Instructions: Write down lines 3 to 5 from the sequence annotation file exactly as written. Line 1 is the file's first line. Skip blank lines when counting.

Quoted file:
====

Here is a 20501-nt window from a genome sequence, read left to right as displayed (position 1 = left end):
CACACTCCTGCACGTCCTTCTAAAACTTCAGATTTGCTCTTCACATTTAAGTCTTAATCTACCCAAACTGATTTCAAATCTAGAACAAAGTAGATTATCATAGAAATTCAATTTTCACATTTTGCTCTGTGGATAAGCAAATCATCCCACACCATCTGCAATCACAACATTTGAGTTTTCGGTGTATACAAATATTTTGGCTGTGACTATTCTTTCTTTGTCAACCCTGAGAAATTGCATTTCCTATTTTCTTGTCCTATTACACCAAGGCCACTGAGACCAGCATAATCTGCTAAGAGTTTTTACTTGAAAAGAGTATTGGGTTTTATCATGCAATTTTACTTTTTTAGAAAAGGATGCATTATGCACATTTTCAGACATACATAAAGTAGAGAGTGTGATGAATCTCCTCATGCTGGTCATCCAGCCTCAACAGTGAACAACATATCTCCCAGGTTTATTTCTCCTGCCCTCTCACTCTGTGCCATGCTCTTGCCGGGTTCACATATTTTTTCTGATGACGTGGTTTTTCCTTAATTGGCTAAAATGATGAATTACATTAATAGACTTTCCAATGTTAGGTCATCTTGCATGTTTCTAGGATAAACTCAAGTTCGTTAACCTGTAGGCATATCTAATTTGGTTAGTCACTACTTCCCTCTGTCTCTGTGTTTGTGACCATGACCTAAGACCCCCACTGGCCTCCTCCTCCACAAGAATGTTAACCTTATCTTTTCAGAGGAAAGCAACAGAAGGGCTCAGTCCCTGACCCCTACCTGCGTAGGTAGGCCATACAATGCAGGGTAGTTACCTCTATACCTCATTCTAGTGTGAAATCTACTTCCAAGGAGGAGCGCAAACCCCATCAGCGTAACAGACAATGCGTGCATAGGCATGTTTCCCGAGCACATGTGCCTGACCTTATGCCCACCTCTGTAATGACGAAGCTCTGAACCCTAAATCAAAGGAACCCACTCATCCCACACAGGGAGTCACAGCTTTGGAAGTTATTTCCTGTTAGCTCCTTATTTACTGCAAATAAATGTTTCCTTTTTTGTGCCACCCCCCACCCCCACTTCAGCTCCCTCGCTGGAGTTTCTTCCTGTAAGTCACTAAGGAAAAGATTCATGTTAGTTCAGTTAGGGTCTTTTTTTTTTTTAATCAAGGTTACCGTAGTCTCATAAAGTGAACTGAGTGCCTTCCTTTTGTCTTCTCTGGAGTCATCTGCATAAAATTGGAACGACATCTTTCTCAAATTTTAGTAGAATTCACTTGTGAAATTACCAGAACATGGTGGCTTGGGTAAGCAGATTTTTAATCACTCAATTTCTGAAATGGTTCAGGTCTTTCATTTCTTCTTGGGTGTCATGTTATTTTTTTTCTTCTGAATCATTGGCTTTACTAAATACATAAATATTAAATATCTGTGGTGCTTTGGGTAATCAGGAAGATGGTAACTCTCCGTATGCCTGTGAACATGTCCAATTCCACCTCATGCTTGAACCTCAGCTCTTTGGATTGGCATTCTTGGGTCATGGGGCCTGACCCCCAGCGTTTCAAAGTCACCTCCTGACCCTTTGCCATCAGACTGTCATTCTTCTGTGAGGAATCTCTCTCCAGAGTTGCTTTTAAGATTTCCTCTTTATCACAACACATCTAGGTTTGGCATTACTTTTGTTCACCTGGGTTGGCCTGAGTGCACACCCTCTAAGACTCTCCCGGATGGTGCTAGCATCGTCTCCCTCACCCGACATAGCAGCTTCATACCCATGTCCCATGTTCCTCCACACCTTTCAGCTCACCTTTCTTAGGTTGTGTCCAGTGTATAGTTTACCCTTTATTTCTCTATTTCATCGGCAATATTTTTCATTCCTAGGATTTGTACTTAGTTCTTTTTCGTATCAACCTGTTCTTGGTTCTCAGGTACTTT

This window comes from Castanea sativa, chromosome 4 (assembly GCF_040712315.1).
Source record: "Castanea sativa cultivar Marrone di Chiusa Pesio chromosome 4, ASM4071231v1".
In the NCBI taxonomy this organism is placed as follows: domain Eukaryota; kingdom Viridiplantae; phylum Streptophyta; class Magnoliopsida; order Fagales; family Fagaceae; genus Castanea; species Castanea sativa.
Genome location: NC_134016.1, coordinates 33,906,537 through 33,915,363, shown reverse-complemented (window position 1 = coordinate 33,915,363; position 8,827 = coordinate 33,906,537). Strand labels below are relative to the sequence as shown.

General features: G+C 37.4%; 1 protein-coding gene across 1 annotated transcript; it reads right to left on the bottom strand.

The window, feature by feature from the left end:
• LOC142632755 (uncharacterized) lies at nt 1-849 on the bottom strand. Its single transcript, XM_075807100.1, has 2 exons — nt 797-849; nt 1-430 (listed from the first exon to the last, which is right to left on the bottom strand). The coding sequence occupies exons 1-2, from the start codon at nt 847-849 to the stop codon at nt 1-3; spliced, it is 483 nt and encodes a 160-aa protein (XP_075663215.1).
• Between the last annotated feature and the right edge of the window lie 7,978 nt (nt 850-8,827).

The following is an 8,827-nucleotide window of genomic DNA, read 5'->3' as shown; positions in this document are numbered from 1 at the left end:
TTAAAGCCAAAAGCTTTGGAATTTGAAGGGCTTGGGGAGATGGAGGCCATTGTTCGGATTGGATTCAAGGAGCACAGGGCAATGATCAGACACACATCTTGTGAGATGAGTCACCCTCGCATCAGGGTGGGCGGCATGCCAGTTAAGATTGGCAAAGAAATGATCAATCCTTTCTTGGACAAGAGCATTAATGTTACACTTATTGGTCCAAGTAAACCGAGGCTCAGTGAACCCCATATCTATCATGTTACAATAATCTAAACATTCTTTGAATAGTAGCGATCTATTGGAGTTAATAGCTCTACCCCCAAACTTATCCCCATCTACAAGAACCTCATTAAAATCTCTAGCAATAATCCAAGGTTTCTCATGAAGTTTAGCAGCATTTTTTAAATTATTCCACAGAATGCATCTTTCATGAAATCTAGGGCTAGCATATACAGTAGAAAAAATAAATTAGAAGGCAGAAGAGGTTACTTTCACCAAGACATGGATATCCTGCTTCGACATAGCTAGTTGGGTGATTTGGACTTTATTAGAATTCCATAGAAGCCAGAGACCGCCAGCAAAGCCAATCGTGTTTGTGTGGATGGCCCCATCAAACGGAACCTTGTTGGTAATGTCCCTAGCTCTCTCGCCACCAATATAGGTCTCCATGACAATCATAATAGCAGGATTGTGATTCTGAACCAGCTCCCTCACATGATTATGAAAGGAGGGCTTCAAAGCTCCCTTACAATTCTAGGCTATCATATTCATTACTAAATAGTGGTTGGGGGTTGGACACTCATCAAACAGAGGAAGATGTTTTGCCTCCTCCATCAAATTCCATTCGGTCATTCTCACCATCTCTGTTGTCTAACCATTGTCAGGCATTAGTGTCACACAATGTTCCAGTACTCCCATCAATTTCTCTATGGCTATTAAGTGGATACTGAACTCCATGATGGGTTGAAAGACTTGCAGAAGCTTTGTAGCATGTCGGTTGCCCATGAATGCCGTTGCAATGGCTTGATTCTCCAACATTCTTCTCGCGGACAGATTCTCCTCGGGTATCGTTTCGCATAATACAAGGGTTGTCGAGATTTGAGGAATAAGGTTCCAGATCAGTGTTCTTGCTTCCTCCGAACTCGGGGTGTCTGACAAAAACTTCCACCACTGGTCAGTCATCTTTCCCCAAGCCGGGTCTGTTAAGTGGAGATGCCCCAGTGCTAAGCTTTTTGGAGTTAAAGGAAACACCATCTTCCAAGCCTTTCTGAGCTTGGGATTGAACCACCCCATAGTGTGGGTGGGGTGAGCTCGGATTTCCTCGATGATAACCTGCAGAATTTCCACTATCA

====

This window comes from Castanea sativa, chromosome 4 (assembly GCF_040712315.1).
Source record: "Castanea sativa cultivar Marrone di Chiusa Pesio chromosome 4, ASM4071231v1".
In the NCBI taxonomy this organism is placed as follows: domain Eukaryota; kingdom Viridiplantae; phylum Streptophyta; class Magnoliopsida; order Fagales; family Fagaceae; genus Castanea; species Castanea sativa.